is the second of a two part series discussing the origin and
development of African Liberation Day. The month of May is very
important in the worldwide African Liberation Movement. During this
month, throughout the African world Community, African Liberation Day
(ALD) is celebrated.
is important that African Liberation Day be a vehicle to continue to
highlight the problems, challenges and the future of African people
everywhere. The challenges facing Africa and African people worldwide
require that we remain dedicated to the cause of Africa’s
redemption and liberation. One way we can continue to showcase that
dedication is to actively participate in all of the African
Liberation Day activities throughout the world.
colonial period in Africa, as well as the enslavement of African
people who were captured and brought to North America, had a
devastating impact on Africa and African people.
people did not sit idly by. Just as we resisted our slave
circumstances in America, African people resisted their colonial
condition. Pan African meetings were called to plot strategy to end
colonial rule. The Garvey Movement and the Universal Negro
Improvement Association (UNIA) galvanized African people worldwide to
embrace the idea of African independence under “One God, One
Aim, and One Destiny.” The Garvey period in our history, more
than any other era, laid the foundation for what we now call African
people began waging a battle to reclaim their lands. This has been a
long and bitter struggle. Resistance to white supremacy and colonial
domination took many shapes and forms.
Pan African meetings (1900-1945) provided a mechanism for a small
group of African leaders to plan and plot strategy for African
freedom. The Garvey Movement of the 1920s brought the idea of African
freedom and independence to the masses of our people around the
world. “Africa for the Africans – At Home and Abroad,”
was a slogan that captured the spirit of African people. This slogan
gave a clear understanding of who we are as a people and what we
should be struggling for.
was not until the early 1950s that the first African country gained
political independence in the movement to reclaim Africa. That
country was Ghana, under the leadership of Kwame Nkrumah, who led the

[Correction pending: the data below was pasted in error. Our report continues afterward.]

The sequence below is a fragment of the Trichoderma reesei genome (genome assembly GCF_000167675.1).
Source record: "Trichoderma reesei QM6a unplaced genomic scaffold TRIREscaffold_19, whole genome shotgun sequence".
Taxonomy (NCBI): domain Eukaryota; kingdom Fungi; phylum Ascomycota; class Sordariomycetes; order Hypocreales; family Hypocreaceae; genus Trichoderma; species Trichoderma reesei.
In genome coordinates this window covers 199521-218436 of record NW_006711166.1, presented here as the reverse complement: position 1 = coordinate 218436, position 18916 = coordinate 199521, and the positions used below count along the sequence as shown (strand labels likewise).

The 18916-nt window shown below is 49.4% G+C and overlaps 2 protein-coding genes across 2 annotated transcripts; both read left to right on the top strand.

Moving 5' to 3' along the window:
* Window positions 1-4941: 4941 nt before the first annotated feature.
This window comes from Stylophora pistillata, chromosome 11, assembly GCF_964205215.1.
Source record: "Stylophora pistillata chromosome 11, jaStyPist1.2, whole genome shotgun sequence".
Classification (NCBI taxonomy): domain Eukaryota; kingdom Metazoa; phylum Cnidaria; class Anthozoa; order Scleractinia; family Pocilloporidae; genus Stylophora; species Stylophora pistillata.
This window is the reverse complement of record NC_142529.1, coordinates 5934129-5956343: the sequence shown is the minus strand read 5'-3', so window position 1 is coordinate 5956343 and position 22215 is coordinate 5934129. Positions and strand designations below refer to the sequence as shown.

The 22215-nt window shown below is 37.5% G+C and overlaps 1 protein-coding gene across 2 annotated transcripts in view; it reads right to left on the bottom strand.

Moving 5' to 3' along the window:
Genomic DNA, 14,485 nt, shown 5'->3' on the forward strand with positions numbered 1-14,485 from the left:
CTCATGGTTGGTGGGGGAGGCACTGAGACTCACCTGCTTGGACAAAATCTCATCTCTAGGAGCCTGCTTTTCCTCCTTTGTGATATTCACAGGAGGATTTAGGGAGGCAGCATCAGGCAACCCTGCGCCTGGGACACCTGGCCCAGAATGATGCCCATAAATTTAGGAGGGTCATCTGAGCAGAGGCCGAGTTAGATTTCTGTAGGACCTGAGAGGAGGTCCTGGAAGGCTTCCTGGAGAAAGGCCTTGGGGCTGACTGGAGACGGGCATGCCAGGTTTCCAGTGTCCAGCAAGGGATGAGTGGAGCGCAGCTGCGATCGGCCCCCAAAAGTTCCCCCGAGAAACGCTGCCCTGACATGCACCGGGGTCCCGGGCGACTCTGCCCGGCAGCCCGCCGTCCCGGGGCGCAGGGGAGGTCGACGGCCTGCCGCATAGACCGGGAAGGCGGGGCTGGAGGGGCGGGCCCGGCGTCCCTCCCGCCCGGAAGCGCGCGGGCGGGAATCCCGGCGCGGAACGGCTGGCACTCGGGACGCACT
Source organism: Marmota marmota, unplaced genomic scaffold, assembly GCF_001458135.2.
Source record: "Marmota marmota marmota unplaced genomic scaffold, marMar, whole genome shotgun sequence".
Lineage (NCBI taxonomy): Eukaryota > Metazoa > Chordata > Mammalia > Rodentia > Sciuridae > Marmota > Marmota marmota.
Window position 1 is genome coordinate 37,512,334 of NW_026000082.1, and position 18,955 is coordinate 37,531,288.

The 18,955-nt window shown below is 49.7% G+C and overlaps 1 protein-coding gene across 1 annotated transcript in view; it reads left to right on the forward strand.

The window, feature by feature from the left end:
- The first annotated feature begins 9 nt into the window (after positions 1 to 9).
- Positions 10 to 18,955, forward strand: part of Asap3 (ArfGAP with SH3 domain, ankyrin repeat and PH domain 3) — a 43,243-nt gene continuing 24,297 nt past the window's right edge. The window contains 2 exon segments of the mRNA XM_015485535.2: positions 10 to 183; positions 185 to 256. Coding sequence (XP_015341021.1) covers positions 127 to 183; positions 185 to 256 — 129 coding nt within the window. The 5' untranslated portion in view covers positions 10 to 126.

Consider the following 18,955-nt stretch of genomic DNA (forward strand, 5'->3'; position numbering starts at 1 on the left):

Ghanaian people to their fight against British colonialism. Shortly
after this successful defeat of the British, Sekou Toure led the
people of Guinea towards their independence from French colonialism.
Right on the heels of this victory was the victory of Patrice Lumumba
and the people of the Congo, who won the battle, for a brief moment,
independence movement sparked an onslaught of African people
reclaiming their territories and led to the formation of the
Organization of African Unity (OAU) in May 1963. (This is why we
celebrate ALD in May.) It was during this period that Malcolm X
linked the struggle of African people in this country with the
struggle of African people worldwide.
is interesting to note that the Civil Rights Movement in this country
was sparked in Montgomery (1955) at approximately the same time the
independence movement in Africa began (1956-57). The call for Black
Power (1966) sparked a discussion in the Black Liberation Movement in
America that placed the re-identification with Africa and African
people on the Movement’s agenda, once again. This renewed a new
phase of the Pan African Movement.
call for support of our brothers and sisters fighting against the
Portuguese in Angola, Mozambique, and Guinea Bissau led to the
formation of the African Liberation Day held in the country on May
27, 1972 that attracted over 60,000 African people. African
Liberation Day has become an institution in America since that time.
Liberation Day is a day when all Black people should come together.
As I have emphasized many times before, whether you were born in
Ghana, Nigeria, Kenya, Ethiopia, South Africa, Mozambique, Zimbabwe,
Jamaica, Belize, Bahia, Germany, England, France, Alabama, Georgia,
or on 47th Street in Chicago, as long as you are
Black, you are an African with a common
heritage and a common set of conditions. We must continue to fight
against racism and white supremacy as we demand reparations for
African people in America and worldwide.
Read Part I of this Series